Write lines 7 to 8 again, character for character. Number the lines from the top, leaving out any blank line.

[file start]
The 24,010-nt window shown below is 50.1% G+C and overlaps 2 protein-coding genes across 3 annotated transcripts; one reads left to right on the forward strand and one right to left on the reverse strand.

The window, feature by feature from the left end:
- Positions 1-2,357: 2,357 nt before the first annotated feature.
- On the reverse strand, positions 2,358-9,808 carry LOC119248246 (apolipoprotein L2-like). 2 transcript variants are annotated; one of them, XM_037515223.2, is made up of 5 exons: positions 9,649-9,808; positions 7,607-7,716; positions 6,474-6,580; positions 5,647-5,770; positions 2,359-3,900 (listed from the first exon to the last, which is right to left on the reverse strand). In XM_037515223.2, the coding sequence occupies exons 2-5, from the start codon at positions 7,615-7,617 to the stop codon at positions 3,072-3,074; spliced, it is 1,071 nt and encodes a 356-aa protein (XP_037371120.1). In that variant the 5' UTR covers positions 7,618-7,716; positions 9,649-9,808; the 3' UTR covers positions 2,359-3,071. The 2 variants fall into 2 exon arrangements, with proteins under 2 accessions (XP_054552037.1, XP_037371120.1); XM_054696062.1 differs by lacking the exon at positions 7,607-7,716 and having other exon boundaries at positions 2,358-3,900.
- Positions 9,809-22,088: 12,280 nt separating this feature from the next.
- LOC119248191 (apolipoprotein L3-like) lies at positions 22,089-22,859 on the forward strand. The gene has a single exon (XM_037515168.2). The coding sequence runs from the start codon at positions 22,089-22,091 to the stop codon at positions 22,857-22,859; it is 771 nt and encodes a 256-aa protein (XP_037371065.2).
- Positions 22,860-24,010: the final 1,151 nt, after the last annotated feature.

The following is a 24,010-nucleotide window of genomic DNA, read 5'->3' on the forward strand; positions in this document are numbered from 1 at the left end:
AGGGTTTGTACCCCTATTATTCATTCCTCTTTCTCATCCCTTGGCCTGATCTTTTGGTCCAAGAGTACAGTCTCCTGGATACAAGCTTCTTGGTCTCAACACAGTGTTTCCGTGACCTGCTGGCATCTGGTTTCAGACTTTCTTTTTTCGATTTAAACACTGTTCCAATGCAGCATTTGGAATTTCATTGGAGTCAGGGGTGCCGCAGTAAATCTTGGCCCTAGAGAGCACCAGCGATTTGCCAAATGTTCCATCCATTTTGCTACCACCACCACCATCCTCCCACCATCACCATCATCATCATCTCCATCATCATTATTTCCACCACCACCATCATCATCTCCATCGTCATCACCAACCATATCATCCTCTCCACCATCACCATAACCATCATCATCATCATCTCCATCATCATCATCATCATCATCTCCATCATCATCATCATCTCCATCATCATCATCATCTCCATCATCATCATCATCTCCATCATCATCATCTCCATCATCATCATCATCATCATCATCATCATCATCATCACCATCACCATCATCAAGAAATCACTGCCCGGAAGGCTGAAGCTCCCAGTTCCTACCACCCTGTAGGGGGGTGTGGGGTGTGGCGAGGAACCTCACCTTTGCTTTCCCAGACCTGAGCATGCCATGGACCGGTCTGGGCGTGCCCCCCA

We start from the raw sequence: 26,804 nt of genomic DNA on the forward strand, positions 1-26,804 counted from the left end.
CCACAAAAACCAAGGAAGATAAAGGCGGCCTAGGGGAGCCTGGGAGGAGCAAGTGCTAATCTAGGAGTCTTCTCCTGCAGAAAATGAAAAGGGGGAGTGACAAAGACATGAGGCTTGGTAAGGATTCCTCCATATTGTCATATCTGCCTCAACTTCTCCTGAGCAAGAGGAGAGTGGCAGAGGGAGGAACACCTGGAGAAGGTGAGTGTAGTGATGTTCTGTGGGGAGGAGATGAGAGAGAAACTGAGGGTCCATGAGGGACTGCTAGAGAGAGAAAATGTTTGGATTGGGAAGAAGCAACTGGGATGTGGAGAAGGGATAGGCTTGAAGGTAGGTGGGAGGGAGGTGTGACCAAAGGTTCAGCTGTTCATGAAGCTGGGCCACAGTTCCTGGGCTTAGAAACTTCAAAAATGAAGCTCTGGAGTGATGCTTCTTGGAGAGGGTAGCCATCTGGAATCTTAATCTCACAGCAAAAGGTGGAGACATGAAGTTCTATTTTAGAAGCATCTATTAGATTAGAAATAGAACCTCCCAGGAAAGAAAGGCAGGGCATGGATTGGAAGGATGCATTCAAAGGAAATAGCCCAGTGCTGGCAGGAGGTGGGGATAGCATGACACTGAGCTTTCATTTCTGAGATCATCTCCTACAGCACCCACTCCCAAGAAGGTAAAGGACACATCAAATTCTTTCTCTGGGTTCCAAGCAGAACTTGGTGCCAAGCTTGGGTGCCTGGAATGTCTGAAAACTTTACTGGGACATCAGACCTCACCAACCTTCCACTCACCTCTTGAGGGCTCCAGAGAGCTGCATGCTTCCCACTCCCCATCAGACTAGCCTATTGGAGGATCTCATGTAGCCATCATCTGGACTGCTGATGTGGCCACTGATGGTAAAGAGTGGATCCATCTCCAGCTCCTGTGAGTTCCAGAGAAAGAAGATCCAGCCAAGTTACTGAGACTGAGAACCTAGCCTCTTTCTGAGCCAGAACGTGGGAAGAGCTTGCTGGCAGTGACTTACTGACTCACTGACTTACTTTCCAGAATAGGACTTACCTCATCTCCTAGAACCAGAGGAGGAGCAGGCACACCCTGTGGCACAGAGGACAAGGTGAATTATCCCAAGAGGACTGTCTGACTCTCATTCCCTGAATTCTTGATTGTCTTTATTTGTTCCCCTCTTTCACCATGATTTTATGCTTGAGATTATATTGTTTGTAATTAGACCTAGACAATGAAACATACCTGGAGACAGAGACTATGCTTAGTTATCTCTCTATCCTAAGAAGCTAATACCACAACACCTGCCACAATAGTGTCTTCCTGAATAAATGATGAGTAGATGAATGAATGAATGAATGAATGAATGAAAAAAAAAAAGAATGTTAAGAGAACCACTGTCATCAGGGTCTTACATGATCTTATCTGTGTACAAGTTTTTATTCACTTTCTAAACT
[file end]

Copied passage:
- Positions 22,860-24,010: the final 1,151 nt, after the last annotated feature.

The following is a 24,010-nucleotide window of genomic DNA, read 5'->3' on the forward strand; positions in this document are numbered from 1 at the left end: